“You cannot send human samples to the veterinary laboratory, and you cannot send animal tests to the human laboratories,” he said . “So there is no competition for testing between these very different situations.”
“Testing performed on animals is based on the published tests used in people, however, the National Veterinary Services Laboratories uses reagents not required when testing people”, said Lyndsay Cole, Assistant Director of Public Affairs with the USDA Animal and Plant Health Inspection Service (USDA-APHIS).
While the animals at the zoo may have tested positive to the virus, the (USDA-APHIS) is currently discouraging the panic-testing of animals. “This is an evolving situation, however, routine testing of zoo or personal animals is not recommended at this time. Public and animal health officials may decide to test certain animals that are showing signs of illness and that are known to have been exposed to the virus,” they wrote in a statement.
Uncertainties still looming largely
According to the Paris-based World Organization for Animal Health, several research societies are working hard to understand how the disease affects and spreads among animals. This new strain of the coronavirus, SARS-CoV-2, also called COVID-19 originated in Wuhan, China. A strong theory of the source of the strain reports that the outbreak started when humans had interactions with bats from a wet market where animals were sold illegally .
Considering this fact, it’s not possible to completely rule out the possibility of pets being struck by the virus. There have been several unconfirmed and unverified reports, mostly in Asian countries, of dogs and cats testing positive for the virus. Although the WHO and the CDC initially stated that “there is no evidence that companion animals/pets such as dogs or cats can be infected with the virus,” Nadia’s certainly indicate that pets could get infected and maybe even spread the virus. Here is an up to date article on the subject.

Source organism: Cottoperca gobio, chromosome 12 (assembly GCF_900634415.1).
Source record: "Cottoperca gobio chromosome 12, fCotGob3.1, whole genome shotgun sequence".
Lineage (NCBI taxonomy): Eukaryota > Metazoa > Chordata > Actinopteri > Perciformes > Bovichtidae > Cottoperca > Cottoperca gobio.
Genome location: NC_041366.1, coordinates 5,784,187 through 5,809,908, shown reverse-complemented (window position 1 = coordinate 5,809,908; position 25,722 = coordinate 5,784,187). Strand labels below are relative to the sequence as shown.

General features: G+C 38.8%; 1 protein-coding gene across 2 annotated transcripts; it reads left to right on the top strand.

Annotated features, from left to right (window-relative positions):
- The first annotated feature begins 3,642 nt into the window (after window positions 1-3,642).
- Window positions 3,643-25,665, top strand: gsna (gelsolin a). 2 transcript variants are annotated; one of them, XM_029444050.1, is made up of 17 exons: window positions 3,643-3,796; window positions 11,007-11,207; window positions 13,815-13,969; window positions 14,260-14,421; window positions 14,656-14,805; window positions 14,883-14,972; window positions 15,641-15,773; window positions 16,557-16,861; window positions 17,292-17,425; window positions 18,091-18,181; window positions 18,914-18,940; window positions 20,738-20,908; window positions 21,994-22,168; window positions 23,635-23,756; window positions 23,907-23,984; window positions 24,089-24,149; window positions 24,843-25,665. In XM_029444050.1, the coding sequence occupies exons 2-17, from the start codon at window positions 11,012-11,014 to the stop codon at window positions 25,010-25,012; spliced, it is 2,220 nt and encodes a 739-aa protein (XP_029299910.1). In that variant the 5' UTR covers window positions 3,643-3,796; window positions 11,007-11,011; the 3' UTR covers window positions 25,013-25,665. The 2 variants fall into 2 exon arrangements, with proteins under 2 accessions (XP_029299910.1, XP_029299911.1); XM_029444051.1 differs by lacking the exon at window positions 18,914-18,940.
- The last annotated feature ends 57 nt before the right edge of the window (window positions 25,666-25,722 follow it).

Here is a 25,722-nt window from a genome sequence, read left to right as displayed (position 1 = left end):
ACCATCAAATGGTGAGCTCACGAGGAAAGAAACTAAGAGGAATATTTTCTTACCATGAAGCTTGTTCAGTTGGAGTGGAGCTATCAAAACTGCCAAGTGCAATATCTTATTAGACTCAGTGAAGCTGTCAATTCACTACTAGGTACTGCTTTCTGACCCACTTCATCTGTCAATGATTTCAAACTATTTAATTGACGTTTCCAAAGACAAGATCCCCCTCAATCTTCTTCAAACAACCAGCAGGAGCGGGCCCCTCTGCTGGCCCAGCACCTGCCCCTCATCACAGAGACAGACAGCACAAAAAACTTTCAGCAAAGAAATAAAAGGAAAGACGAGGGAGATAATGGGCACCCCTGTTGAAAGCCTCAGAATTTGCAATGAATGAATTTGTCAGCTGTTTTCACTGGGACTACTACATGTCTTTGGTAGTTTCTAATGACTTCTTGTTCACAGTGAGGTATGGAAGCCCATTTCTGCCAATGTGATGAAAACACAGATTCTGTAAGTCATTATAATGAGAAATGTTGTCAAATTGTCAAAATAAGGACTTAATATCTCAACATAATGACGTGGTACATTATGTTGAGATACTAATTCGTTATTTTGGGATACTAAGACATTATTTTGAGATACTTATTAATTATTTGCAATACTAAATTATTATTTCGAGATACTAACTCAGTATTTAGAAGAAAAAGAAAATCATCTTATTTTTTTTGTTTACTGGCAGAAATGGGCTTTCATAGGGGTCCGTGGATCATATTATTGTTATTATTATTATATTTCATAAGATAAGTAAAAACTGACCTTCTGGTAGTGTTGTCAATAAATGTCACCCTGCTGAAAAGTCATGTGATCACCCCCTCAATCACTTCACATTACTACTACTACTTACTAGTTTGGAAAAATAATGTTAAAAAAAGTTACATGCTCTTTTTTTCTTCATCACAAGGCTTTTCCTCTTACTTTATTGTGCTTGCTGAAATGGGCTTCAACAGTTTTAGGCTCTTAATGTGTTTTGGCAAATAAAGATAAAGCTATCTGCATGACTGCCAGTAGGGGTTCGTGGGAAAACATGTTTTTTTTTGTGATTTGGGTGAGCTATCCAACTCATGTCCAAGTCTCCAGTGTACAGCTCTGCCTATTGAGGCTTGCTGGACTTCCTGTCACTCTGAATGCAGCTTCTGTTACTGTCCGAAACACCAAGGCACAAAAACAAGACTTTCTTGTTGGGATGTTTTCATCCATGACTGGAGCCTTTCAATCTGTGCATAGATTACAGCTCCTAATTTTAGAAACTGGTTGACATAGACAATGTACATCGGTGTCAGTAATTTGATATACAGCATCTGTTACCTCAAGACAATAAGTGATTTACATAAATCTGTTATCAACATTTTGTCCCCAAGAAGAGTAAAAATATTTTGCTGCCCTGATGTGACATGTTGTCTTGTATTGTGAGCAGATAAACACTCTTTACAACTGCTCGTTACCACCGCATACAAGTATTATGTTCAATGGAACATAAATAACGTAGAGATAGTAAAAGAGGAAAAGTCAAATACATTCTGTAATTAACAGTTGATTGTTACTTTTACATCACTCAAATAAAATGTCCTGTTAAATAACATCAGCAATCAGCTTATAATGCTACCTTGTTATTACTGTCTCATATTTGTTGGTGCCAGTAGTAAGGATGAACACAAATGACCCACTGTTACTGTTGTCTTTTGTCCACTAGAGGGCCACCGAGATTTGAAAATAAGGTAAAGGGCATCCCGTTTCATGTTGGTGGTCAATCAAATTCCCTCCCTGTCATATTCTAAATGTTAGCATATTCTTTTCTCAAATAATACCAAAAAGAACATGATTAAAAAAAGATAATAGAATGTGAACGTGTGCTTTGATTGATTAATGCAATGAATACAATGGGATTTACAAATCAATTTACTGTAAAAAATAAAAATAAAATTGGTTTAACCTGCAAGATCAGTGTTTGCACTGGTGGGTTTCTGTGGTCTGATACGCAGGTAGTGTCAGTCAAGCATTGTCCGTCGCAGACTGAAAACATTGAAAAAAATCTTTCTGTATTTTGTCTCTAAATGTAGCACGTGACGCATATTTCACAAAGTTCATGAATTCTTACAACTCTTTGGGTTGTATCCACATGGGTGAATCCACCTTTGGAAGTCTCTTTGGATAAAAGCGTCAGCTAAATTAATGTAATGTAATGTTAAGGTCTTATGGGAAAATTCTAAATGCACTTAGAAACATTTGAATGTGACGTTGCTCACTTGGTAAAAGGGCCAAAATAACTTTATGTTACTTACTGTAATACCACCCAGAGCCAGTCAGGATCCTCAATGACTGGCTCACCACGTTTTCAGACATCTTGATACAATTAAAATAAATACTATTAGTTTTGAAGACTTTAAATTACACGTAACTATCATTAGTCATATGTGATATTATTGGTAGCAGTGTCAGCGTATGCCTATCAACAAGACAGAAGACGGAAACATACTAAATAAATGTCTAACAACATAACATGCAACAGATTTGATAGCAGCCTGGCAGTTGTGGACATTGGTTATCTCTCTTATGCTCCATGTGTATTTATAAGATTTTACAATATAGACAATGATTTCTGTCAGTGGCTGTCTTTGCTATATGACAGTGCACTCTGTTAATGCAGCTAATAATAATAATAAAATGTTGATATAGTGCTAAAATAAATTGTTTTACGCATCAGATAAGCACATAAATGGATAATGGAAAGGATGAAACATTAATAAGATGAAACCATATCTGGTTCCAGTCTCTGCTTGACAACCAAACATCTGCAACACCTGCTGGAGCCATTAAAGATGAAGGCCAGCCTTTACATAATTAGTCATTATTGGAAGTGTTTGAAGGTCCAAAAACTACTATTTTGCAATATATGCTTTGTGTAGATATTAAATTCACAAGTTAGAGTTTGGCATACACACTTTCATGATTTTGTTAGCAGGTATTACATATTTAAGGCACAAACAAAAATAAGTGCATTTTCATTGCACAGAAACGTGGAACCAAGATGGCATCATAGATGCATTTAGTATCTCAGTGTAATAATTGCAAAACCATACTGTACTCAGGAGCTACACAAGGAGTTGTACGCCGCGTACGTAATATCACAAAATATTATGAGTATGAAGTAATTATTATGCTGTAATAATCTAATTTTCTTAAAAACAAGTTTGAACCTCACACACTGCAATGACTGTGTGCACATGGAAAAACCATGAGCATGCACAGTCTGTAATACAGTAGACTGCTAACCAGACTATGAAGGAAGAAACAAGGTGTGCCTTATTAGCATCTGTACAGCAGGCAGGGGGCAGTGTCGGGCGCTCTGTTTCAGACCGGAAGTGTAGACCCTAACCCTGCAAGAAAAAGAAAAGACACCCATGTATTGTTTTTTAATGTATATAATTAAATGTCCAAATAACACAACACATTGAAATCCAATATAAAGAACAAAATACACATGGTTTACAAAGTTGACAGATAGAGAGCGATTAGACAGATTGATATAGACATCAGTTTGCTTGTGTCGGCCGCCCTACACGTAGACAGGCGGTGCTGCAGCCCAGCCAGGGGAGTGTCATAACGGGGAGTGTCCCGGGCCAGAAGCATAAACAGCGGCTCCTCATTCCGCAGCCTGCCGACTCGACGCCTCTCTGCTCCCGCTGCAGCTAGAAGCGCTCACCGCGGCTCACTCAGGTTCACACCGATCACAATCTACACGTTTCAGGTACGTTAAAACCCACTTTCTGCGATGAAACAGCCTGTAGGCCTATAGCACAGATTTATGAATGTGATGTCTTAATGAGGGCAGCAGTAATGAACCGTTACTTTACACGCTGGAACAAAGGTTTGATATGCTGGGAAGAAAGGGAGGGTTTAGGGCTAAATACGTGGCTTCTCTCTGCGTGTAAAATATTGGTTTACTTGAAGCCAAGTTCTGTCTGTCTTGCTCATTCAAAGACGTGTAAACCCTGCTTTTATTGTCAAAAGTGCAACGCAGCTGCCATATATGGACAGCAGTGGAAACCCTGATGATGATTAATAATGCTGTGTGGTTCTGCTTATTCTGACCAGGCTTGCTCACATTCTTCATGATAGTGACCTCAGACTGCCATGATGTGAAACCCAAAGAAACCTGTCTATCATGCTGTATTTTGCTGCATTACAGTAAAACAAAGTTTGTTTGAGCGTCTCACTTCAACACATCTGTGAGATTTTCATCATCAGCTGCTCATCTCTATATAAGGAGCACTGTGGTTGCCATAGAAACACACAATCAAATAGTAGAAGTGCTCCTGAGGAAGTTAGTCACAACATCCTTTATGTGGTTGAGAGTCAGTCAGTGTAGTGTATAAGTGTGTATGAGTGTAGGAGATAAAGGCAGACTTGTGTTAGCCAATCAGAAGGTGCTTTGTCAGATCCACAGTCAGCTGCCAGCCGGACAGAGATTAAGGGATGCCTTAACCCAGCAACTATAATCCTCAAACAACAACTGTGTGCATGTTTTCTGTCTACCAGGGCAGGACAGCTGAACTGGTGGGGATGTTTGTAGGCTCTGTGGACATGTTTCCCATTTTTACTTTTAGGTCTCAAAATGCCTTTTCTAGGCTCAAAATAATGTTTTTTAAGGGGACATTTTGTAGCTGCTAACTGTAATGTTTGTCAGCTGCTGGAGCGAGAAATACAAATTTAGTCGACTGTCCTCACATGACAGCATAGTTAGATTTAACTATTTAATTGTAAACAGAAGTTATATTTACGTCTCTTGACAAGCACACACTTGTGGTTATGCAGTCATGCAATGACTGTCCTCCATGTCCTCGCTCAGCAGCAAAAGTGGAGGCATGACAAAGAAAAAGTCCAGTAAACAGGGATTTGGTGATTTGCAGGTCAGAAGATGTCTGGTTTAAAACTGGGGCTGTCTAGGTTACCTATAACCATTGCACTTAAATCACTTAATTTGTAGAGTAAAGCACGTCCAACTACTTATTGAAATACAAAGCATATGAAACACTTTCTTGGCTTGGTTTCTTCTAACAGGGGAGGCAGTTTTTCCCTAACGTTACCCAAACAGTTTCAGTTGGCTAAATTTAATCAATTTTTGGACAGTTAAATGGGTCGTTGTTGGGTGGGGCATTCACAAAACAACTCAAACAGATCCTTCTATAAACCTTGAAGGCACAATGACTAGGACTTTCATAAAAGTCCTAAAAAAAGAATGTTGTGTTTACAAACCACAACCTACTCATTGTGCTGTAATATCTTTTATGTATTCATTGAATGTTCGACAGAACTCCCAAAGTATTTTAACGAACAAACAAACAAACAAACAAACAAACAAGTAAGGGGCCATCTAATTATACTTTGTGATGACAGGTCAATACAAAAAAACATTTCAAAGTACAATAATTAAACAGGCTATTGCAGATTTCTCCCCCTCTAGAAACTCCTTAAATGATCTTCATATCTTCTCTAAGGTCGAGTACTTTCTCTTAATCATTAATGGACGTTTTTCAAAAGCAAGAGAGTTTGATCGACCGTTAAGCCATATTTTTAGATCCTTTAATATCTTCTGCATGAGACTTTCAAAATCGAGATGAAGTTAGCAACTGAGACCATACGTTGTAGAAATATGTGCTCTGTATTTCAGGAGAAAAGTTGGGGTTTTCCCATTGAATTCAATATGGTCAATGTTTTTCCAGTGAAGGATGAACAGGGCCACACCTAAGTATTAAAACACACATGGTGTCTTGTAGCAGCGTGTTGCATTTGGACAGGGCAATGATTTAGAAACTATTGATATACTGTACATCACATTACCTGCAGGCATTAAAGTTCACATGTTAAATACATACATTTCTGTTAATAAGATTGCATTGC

Keep Reading: Video: How Coronavirus Attacks the Body
- Jennifer Peltz. Tiger at NYC’s Bronx Zoo tests positive for coronavirus. ABC News. https://abcnews.go.com/Health/wireStory/tiger-nycs-bronx-zoo-tests-positive-coronavirus-69989185. Retrieved 07-04-2020
- USDA Statement on the Confirmation of COVID-19 in a Tiger in New York. USDA. https://www.aphis.usda.gov/aphis/newsroom/news/sa_by_date/sa-2020/ny-zoo-covid-19. Retrieved 07-04-2020
- Zhigao Bu et al. Susceptibility of ferrets, cats, dogs, and different domestic animals to SARS-coronavirus-2. BioRxiv. https://www.biorxiv.org/content/10.1101/2020.03.30.015347v1. Retrieved 07-04-2020
- Smriti Mallapaty. Coronavirus can infect cats — dogs, not so much. Nature. https://www.nature.com/articles/d41586-020-00984-8. Retrieved 07-04-2020
- James Gorman. A Tiger Is Slightly Sick With the Coronavirus. Your Cats Are Probably OK. The New York Times. https://www.nytimes.com/2020/04/06/science/tiger-cats-coronavirus.html. Retrieved 07-04-2020
- Coronavirus: All you need to know in 500 words. Aljazeera. https://www.aljazeera.com/news/2020/01/china-coronavirus-500-words-200127065154334.html. Retrieved 07-04-2020
- If You Have Animals. CDC. https://www.cdc.gov/coronavirus/2019-ncov/daily-life-coping/animals.html. Retrieved 07-04-2020
- Upper Respiratory Infection in Cats. Web MD/Pets. https://pets.webmd.com/cats/guide/upper-respiratory-infection-cats. Retrieved 07-04-2020